Vulgar (2000) from Johnny Web (Uncle Scoopy; Greg Wroblewski)

This film is, if nothing else, unique. One might state without fear of contradiction that it is the Citizen Kane of films about guys who like to gang-sodomize party clowns.

Our hero is a really nice guy, and completely ethical. He is, in fact, so honest and obliging that he is not having much luck making ends meet as Flappy the Clown. To supplement his income from the family-oriented clowning, he contrives a second character - Vulgar the Clown, for adult entertainment. The idea is that Vulgar would come to your bachelor party during the period when the bachelor is expecting a stripper - as a goof. Instead of a stripper, the bachelor would get a transvestite clown in net hose and garter belts, and hilarity would theoretically ensue.

Damn, that's good stuff.



Flappy's friend seems to think this is will only appeal to a very tiny niche market, but Flappy moves forward with it anyway. Bad idea. On his very first gig, he is beaten and gang-raped by some leftover cast members from Deliverance. Miraculously, he survives, and he decides not to inform the police because his own involvement in the sleazy clown business would be exposed, thus destroying his livelihood in the children's party clown business. So he gets on with his life.

Through a bizarre twist of fate, he becomes a hero, and later becomes a famous TV clown when unscrupulous producers exploit his heroism. Unfortunately, the guys who raped him recognize him on TV, and they threaten to reveal a tape of their "party evening" with him. Then they go still further and decide that they want to rape him some more, so the film gets an "I Spit on Your Big Shoes" vibe working.

The rest of the film moves into the territory of "Reservoir Clowns" when Flappy and his buddy get involved in a violent, bloody showdown with the rapists.

DVD info from Amazon

  • widescreen format, 1.85:1

Genuinely strange stuff. I guess it was intended to be black comedy, but it's really just ugly and mean-spirited. Kevin "Silent Bob" Smith produced and plays a small part, as does Jason "Jay" Mewes. In addition to the fact that its generally nasty, it is also amateurishly acted and directed.  One reviewer wrote that it is about the same quality as a high school project which was crammed through by pulling an all-nighter on the night before it was due. I think that hits the nail right on the head.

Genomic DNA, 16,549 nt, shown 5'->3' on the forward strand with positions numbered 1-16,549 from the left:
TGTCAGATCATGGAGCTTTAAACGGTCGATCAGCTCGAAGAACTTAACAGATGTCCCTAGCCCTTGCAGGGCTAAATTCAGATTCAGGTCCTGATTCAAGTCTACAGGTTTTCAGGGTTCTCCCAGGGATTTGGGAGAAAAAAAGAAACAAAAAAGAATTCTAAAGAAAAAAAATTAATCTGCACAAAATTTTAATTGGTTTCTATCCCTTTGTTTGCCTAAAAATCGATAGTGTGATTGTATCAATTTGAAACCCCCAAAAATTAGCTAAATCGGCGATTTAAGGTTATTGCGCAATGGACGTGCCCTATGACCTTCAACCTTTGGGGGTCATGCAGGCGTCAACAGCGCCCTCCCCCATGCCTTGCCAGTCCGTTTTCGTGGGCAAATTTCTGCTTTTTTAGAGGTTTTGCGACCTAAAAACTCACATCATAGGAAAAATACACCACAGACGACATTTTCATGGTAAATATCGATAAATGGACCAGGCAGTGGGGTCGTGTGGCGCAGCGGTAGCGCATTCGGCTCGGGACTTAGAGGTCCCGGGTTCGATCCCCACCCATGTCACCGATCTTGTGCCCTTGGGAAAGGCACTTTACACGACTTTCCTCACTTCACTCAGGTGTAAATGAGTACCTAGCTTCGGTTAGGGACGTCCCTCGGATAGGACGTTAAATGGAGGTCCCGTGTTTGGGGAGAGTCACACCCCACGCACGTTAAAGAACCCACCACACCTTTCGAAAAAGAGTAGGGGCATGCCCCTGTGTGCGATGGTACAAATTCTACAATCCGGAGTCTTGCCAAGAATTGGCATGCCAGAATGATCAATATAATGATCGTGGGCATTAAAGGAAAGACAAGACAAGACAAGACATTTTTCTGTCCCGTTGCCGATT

The Critics Vote

  • 2/5

The People Vote ...

  • with their dollars: it grossed $14,000.
IMDb guideline: 7.5 usually indicates a level of excellence, about like three and a half stars from the critics. 6.0 usually indicates lukewarm watchability, about like two and a half stars from the critics. The fives are generally not worthwhile unless they are really your kind of material, about like two stars from the critics. Films under five are generally awful even if you like that kind of film, equivalent to about one and a half stars from the critics or less, depending on just how far below five the rating is.

My own guideline: A means the movie is so good it will appeal to you even if you hate the genre. B means the movie is not good enough to win you over if you hate the genre, but is good enough to do so if you have an open mind about this type of film. C means it will only appeal to genre addicts, and has no crossover appeal. D means you'll hate it even if you like the genre. E means that you'll hate it even if you love the genre. F means that the film is not only unappealing across-the-board, but technically inept as well.

Based on this description, this film is either an F or a C-. Objectively, it could easily be considered the worst movie of any year in which Tom Green was inactive, and the domestic gross of $14,000 speaks for itself, but it already has a devoted cult following among the lovers of avant-garde films. I vote for F, but concede that C- is arguable.

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